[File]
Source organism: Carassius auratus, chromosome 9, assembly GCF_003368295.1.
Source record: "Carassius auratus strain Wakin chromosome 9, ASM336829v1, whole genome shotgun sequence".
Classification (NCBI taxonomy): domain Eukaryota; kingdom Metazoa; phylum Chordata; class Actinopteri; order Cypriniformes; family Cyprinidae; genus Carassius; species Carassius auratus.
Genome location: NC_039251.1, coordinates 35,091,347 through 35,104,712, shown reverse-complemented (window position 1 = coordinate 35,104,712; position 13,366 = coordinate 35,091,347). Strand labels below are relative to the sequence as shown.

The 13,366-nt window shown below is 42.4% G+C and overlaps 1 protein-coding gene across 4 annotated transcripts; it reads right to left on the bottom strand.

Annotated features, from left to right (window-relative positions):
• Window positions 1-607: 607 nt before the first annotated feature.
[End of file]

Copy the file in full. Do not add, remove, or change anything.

Source organism: Carassius auratus, chromosome 9, assembly GCF_003368295.1.
Source record: "Carassius auratus strain Wakin chromosome 9, ASM336829v1, whole genome shotgun sequence".
Classification (NCBI taxonomy): domain Eukaryota; kingdom Metazoa; phylum Chordata; class Actinopteri; order Cypriniformes; family Cyprinidae; genus Carassius; species Carassius auratus.
Genome location: NC_039251.1, coordinates 35,091,347 through 35,104,712, shown reverse-complemented (window position 1 = coordinate 35,104,712; position 13,366 = coordinate 35,091,347). Strand labels below are relative to the sequence as shown.

The 13,366-nt window shown below is 42.4% G+C and overlaps 1 protein-coding gene across 4 annotated transcripts; it reads right to left on the bottom strand.

Annotated features, from left to right (window-relative positions):
• Window positions 1-607: 607 nt before the first annotated feature.